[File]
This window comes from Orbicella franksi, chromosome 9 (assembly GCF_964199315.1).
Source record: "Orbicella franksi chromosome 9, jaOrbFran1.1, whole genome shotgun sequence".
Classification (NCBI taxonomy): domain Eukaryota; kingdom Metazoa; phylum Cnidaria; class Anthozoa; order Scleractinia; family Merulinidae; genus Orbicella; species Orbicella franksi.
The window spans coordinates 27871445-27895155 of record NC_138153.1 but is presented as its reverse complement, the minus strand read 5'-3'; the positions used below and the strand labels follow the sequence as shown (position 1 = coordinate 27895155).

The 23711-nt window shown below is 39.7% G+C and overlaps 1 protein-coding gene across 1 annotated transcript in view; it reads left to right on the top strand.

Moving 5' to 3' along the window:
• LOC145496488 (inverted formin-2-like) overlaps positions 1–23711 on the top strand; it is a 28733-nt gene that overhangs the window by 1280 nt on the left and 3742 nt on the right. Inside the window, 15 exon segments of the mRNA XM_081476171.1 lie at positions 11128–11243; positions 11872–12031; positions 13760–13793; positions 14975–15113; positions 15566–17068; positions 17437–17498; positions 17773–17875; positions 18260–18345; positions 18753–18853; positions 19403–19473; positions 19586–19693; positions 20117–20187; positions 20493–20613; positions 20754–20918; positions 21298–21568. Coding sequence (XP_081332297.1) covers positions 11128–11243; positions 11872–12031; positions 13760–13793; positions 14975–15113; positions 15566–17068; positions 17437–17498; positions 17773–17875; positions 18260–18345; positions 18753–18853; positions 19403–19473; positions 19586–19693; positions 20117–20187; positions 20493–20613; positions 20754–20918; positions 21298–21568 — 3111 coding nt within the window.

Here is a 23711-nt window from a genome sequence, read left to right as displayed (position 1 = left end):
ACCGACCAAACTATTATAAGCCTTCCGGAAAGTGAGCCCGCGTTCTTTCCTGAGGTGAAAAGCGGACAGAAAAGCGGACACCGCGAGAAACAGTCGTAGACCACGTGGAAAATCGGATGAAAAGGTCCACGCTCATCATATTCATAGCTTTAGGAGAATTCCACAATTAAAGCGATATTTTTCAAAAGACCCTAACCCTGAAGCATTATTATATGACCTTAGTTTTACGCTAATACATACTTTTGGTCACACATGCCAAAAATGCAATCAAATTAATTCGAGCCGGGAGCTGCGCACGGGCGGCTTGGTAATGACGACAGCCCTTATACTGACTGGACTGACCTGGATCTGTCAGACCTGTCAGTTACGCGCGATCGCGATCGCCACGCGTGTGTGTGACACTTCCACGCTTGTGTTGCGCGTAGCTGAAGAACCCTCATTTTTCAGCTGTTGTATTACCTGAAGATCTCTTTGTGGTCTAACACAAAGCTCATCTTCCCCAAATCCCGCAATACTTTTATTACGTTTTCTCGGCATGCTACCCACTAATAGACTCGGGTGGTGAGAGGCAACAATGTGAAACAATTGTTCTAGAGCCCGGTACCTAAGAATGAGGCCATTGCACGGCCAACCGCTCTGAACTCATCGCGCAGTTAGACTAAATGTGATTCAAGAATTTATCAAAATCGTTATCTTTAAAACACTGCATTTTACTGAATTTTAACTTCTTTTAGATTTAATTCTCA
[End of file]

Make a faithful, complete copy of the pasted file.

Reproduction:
This window comes from Orbicella franksi, chromosome 9 (assembly GCF_964199315.1).
Source record: "Orbicella franksi chromosome 9, jaOrbFran1.1, whole genome shotgun sequence".
Classification (NCBI taxonomy): domain Eukaryota; kingdom Metazoa; phylum Cnidaria; class Anthozoa; order Scleractinia; family Merulinidae; genus Orbicella; species Orbicella franksi.
The window spans coordinates 27871445-27895155 of record NC_138153.1 but is presented as its reverse complement, the minus strand read 5'-3'; the positions used below and the strand labels follow the sequence as shown (position 1 = coordinate 27895155).

The 23711-nt window shown below is 39.7% G+C and overlaps 1 protein-coding gene across 1 annotated transcript in view; it reads left to right on the top strand.

Moving 5' to 3' along the window:
• LOC145496488 (inverted formin-2-like) overlaps positions 1–23711 on the top strand; it is a 28733-nt gene that overhangs the window by 1280 nt on the left and 3742 nt on the right. Inside the window, 15 exon segments of the mRNA XM_081476171.1 lie at positions 11128–11243; positions 11872–12031; positions 13760–13793; positions 14975–15113; positions 15566–17068; positions 17437–17498; positions 17773–17875; positions 18260–18345; positions 18753–18853; positions 19403–19473; positions 19586–19693; positions 20117–20187; positions 20493–20613; positions 20754–20918; positions 21298–21568. Coding sequence (XP_081332297.1) covers positions 11128–11243; positions 11872–12031; positions 13760–13793; positions 14975–15113; positions 15566–17068; positions 17437–17498; positions 17773–17875; positions 18260–18345; positions 18753–18853; positions 19403–19473; positions 19586–19693; positions 20117–20187; positions 20493–20613; positions 20754–20918; positions 21298–21568 — 3111 coding nt within the window.

Here is a 23711-nt window from a genome sequence, read left to right as displayed (position 1 = left end):
ACCGACCAAACTATTATAAGCCTTCCGGAAAGTGAGCCCGCGTTCTTTCCTGAGGTGAAAAGCGGACAGAAAAGCGGACACCGCGAGAAACAGTCGTAGACCACGTGGAAAATCGGATGAAAAGGTCCACGCTCATCATATTCATAGCTTTAGGAGAATTCCACAATTAAAGCGATATTTTTCAAAAGACCCTAACCCTGAAGCATTATTATATGACCTTAGTTTTACGCTAATACATACTTTTGGTCACACATGCCAAAAATGCAATCAAATTAATTCGAGCCGGGAGCTGCGCACGGGCGGCTTGGTAATGACGACAGCCCTTATACTGACTGGACTGACCTGGATCTGTCAGACCTGTCAGTTACGCGCGATCGCGATCGCCACGCGTGTGTGTGACACTTCCACGCTTGTGTTGCGCGTAGCTGAAGAACCCTCATTTTTCAGCTGTTGTATTACCTGAAGATCTCTTTGTGGTCTAACACAAAGCTCATCTTCCCCAAATCCCGCAATACTTTTATTACGTTTTCTCGGCATGCTACCCACTAATAGACTCGGGTGGTGAGAGGCAACAATGTGAAACAATTGTTCTAGAGCCCGGTACCTAAGAATGAGGCCATTGCACGGCCAACCGCTCTGAACTCATCGCGCAGTTAGACTAAATGTGATTCAAGAATTTATCAAAATCGTTATCTTTAAAACACTGCATTTTACTGAATTTTAACTTCTTTTAGATTTAATTCTCA